• 6. Does being released on bail and bond mean an acquittal?


    It simply means that you are free as long as you abide by any conditions set by the police or court.

  • 7. Are there circumstances when one can be denied Bail at the Police Station?

    Yes. What happens?

    If there are compelling reasons not to, the police will not grant you Bail, meaning that you will be in remanded in custody as you await to be charged. Whether or not there exists compelling reasons depends on the circumstances of each case.

  • 7. Are there circumstances when one can be denied Bail at the Police Station?

    Yes. What happens?

    If there are compelling reasons not to, the police will not grant you Bail, meaning that you will be in remanded in custody as you await to be charged. Whether or not there exists compelling reasons depends on the circumstances of each case.

  • 8. Who can grant cash bail at the police station?

    The Officer in Charge of a Police Station has power to release arrested person upon execution of bail to secure their court attendance. The amount paid is refundable and once furnished, an arrested person is entitled to be immediately released.

  • 9. How does one get a refund of the police cash bail?

    One is entitled to a refund of the whole amount deposited on his/her first appearance in court. Note that Bail amount is not an equivalent to a fine or bribe. In case no charge is preferred and the amount of cash bail has not been deposited with the court, you should go back to the OCS concerned to get a refund.

  • 10. What is the difference between bail and fine?

    Bail is not a fine. Bail is meant to secure ones attendance to court and is refundable once the matter is concluded. A fine on the other hand is a form of penalty that is given when a person has either admitted the charge or has been tried and convicted of the offence. A fine once paid is not refundable unless there is a successful appeal.

  • 11. When can the court grant or deny Bail?

    Once you are charged, the court will order your release on Bail or Bond on reasonable terms, unless there are compelling reasons not to. The burden is on the prosecution to prove that indeed, there exists compelling reasons not to grant you bail.

  • 12. What are compelling reasons?

    Compelling reasons entail undeniable factors that the court considers justifiable to deny bail to an accused person.

  • 13. What forms of security can one offer for release?

    There are various forms of security documents that the courts can ask you to furnish. The most common being land title deeds, salary payslips, car logbook, Share Certificates etc. These have to undergo a verification process to confirm whether they are genuine and sufficient for the amount of security required.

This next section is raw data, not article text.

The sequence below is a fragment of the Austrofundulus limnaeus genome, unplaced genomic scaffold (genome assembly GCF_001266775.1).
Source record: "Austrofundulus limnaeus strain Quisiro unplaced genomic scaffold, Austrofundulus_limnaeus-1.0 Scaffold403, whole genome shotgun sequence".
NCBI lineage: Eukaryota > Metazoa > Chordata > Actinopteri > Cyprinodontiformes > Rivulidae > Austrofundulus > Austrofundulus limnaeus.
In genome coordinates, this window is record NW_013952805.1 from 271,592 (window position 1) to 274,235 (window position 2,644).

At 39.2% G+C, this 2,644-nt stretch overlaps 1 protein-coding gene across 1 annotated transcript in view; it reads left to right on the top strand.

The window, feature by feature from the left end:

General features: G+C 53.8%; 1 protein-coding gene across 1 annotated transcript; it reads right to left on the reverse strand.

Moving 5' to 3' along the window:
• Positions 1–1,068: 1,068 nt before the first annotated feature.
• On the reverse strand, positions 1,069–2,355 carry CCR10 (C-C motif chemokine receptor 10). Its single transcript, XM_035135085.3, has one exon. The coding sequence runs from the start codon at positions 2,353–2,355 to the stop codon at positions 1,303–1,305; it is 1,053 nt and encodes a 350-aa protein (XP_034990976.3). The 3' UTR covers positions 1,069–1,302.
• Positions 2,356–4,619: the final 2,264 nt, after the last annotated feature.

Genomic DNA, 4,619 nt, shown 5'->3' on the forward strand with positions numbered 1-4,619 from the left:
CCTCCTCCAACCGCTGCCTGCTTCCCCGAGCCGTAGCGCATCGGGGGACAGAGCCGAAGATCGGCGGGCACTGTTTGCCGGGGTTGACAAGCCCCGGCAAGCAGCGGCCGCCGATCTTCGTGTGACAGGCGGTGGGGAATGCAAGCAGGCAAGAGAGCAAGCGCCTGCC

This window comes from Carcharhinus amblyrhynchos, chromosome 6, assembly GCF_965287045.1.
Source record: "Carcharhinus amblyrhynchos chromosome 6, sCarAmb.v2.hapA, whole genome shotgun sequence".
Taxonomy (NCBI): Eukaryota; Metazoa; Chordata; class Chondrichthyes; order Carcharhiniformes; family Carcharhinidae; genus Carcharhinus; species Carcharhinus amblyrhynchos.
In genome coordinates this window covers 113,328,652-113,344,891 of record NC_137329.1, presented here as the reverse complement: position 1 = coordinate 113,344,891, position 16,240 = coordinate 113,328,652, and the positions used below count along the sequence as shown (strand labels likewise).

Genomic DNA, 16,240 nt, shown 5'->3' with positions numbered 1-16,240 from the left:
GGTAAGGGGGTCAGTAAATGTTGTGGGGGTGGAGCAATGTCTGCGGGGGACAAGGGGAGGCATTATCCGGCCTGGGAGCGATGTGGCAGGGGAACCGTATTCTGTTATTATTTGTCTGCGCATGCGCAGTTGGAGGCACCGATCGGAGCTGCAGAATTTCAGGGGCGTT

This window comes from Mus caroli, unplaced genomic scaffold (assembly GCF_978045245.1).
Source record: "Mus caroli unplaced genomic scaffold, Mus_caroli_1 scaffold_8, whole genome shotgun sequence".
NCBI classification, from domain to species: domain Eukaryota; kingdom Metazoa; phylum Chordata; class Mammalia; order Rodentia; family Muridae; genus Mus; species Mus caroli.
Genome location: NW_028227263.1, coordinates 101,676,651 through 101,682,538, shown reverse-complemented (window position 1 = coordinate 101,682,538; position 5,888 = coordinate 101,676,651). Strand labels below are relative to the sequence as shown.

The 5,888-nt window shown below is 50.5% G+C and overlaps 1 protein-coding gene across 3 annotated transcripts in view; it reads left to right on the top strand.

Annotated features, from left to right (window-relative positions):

• 14. Can one have Bail terms /conditions reviewed?


    When the accused person is unable to meet the Bond terms, he/she may apply to court for review. The accused may also orally request the court for review the terms in subsequent mentions of his/her case. The court may also request for a Bail information report from a Probation Officer before reviewing bail terms.

  • 15. Can one have bail terms / conditions revoked?


    If you breach any of the conditions attached to the Bail or Bond, the court may subsequently vary or revoke the bail terms altogether. Where more charges are preferred against an accused person the court may vary or revoke the Bond terms.

  • 16. A Probation Officer?

    A Probation Officer is an officer of the court appointed under the Probation Offenders Act Cap 64 (Laws of Kenya) to provide advisory information on an accused.

  • 17. What is the role of a Probation Officer on matters of bail?

    A Probation Officer is an officer of the court whose role is to provide advisory information on an accused when requested by the court. The advisory information may include the background of the accused, a statement from the victim of the offence, local administration and the community. The purpose of the report is to inform the court on the suitability of granting or denying Bail to the accused.

Bail & Bond definitions poster – English

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Bail and bond definitions poster – Swahili

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Bail and bond illustrated poster


Bail and Bond FAQs – English


Bail and Bond Stickers – Swahili


Bail and Bond Stickers – Swahili